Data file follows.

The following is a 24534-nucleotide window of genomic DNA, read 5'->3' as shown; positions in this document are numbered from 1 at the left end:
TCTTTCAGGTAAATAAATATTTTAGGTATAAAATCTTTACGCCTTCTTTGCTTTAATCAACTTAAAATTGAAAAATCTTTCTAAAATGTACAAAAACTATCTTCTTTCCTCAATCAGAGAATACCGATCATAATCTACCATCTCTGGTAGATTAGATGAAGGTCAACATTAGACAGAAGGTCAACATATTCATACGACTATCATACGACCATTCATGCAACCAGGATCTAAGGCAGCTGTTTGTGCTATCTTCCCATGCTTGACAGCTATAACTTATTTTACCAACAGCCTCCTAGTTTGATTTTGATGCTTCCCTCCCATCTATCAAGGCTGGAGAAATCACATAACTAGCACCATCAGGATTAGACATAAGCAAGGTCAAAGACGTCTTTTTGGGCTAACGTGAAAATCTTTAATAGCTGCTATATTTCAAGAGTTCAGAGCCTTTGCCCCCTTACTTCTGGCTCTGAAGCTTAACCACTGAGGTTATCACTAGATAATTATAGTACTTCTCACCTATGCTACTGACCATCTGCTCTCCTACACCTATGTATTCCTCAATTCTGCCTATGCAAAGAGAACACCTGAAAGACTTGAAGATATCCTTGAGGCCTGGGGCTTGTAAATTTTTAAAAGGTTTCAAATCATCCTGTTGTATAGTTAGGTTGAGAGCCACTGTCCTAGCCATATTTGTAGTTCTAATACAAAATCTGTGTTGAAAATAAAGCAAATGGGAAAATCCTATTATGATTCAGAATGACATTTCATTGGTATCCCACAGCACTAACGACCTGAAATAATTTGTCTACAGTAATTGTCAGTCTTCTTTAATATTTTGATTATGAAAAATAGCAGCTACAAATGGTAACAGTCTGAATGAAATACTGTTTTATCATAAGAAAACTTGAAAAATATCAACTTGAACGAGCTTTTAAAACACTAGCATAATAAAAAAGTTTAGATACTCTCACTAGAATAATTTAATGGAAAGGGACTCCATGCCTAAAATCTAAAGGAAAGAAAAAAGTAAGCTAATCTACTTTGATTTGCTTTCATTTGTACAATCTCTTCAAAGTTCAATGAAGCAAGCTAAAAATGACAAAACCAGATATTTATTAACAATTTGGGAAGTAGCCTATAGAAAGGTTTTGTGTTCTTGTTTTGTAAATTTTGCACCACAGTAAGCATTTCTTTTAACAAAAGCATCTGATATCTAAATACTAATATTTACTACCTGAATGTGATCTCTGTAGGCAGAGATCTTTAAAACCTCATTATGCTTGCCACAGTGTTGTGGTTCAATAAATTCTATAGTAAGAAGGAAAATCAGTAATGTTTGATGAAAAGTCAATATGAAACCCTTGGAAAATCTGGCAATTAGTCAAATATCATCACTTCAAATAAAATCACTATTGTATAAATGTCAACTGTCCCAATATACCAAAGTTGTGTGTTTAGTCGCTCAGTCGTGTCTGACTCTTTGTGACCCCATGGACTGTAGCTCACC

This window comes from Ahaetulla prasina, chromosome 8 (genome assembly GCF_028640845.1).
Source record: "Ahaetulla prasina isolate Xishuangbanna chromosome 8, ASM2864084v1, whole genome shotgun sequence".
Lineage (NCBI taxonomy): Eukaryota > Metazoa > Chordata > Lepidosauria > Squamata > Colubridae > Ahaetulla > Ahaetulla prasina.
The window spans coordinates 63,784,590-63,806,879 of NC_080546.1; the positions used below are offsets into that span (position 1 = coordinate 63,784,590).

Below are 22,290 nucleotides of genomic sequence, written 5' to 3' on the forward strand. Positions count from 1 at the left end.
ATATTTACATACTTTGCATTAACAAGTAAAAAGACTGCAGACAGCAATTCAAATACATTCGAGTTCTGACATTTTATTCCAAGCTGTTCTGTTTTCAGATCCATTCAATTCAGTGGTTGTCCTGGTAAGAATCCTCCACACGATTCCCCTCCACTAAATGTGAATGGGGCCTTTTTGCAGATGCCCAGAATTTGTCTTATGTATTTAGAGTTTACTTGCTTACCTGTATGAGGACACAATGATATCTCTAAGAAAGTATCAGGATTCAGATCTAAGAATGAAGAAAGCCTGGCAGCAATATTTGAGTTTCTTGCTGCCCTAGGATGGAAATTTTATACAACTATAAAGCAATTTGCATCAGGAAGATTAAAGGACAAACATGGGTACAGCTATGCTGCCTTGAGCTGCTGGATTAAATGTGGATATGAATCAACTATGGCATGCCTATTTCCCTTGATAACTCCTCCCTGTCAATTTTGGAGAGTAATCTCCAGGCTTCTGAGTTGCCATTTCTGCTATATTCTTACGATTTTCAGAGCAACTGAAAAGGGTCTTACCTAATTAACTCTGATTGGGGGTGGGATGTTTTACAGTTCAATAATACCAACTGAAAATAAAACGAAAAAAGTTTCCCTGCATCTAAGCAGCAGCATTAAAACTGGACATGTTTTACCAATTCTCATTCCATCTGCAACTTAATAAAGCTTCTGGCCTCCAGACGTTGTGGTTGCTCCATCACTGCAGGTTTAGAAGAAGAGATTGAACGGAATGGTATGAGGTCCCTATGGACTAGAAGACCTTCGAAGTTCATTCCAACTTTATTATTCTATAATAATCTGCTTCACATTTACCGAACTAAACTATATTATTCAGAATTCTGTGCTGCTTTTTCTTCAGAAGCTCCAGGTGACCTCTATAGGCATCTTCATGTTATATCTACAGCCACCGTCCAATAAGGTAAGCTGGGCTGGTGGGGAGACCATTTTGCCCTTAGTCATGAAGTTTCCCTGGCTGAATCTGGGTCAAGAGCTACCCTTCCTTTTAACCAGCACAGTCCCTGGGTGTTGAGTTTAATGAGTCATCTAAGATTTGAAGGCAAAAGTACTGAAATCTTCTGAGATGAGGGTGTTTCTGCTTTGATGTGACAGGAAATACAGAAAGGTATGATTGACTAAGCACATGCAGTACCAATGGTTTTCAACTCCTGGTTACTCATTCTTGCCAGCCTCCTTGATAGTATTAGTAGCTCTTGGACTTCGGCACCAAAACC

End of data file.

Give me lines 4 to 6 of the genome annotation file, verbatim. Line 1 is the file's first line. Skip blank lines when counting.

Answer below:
Source record: "Ahaetulla prasina isolate Xishuangbanna chromosome 8, ASM2864084v1, whole genome shotgun sequence".
Lineage (NCBI taxonomy): Eukaryota > Metazoa > Chordata > Lepidosauria > Squamata > Colubridae > Ahaetulla > Ahaetulla prasina.
The window spans coordinates 63,784,590-63,806,879 of NC_080546.1; the positions used below are offsets into that span (position 1 = coordinate 63,784,590).